New mobile sites are normally a big deal for ecommerce retailers, but ASOS recently updated its m-commerce store without the need for any fanfare.
I can’t find any official announcements about the redesign other than a tweet from director James Hart.
ASOS has been one of the major success stories in ecommerce and we frequently highlight its services and innovations as examples of industry best practice.
And as we previously reviewed the company’s first mobile site back in 2010 it seems a good time to revisit the site and see how it’s changed, so I took it for a test run using my Samsung Galaxy S2...
With mobile commerce continuing to gather pace through the performance channel, it has been interesting to look back across the past few weeks to analyse the role mobile played over the Easter bank holiday.
With our March stats indicating that traffic through mobile devices reached 21.1% while sales were at 14.2%, it was interesting to see the impact of a long weekend on mobile usage.
We have traditionally seen that consumers turn to mobile devices at weekends. This is not particularly surprising when we consider that office workers step away from their desktops and instead use mobile devices to access the internet.
A new report investigating consumer opinions of mobile commerce has found that there is still a perception that the mobile web offers a poor user experience.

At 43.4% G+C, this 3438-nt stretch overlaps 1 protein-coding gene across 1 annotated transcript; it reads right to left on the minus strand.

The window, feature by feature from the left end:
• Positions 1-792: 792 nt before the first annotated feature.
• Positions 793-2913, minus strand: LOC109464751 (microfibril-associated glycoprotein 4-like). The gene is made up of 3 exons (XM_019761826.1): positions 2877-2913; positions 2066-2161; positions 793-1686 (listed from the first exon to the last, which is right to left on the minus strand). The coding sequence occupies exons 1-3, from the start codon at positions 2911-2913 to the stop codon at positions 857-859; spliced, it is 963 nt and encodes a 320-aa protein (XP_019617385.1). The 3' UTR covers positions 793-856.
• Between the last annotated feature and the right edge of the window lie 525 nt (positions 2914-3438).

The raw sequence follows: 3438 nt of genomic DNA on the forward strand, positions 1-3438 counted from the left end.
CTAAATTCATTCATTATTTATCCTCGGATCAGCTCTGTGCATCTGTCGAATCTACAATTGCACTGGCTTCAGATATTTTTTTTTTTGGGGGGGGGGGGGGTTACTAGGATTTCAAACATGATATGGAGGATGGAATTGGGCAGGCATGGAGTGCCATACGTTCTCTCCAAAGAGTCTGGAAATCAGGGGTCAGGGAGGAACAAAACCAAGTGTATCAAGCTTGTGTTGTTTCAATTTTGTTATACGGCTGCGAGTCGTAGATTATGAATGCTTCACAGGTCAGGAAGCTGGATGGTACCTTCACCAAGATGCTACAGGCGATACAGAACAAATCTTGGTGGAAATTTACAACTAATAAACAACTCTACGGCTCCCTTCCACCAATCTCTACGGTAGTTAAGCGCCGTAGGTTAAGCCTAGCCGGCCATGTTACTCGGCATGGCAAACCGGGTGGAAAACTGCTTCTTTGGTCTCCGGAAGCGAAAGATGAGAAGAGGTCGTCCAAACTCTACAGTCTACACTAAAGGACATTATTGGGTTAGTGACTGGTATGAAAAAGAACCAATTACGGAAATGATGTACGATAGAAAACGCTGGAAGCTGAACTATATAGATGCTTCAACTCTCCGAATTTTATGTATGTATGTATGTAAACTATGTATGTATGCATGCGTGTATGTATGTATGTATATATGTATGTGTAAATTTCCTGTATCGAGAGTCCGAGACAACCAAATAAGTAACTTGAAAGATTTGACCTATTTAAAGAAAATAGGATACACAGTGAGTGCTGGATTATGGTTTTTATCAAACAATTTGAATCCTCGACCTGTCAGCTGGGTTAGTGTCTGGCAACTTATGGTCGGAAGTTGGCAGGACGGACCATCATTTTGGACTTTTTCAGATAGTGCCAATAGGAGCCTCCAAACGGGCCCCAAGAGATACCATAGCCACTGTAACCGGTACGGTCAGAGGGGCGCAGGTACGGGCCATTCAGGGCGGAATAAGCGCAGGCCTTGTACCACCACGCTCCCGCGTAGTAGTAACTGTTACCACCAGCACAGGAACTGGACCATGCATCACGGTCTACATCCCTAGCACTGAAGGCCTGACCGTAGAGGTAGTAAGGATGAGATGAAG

More than a third (37%) of respondents in the EPiServer survey agreed that many mobile websites are difficult to navigate, an increase from 32% in 2011.
The survey also found that consumers are increasingly unforgiving of mobile sites and apps that aren’t up to scratch.
Almost half of respondents (47%) claim that if an app is hard to use they will stop using or delete it compared to 41% in the previous survey.
People apparently have slightly more patience with mobile sites, although 38% still said that they would stop using a mobile site that is difficult to use.
H&M first launched its mobile app way back in 2010, however up until January this year you couldn’t actually use it to make a purchase.
Most major retail apps are transactional these days so it’s surprising that H&M has taken this long to make the upgrade, particularly as research shows that a majority of consumers expect to be able to make purchases using retail apps.
Now it just so happens that I’m on the look out for new some jeans, so I thought it was the perfect chance to see how easy it is to buy something using H&M’s Android app...
The importance of tablets to ecommerce is well-documented, with research consistently showing that the devices convert at a much higher rate than smartphones.
And new data from Adobe shows global websites are now getting more traffic from tablets than smartphones, at 8% and 7% of monthly page views respectively.
This is particularly impressive considering that the device only came to market three years ago, and it’s also good news for ecommerce sites.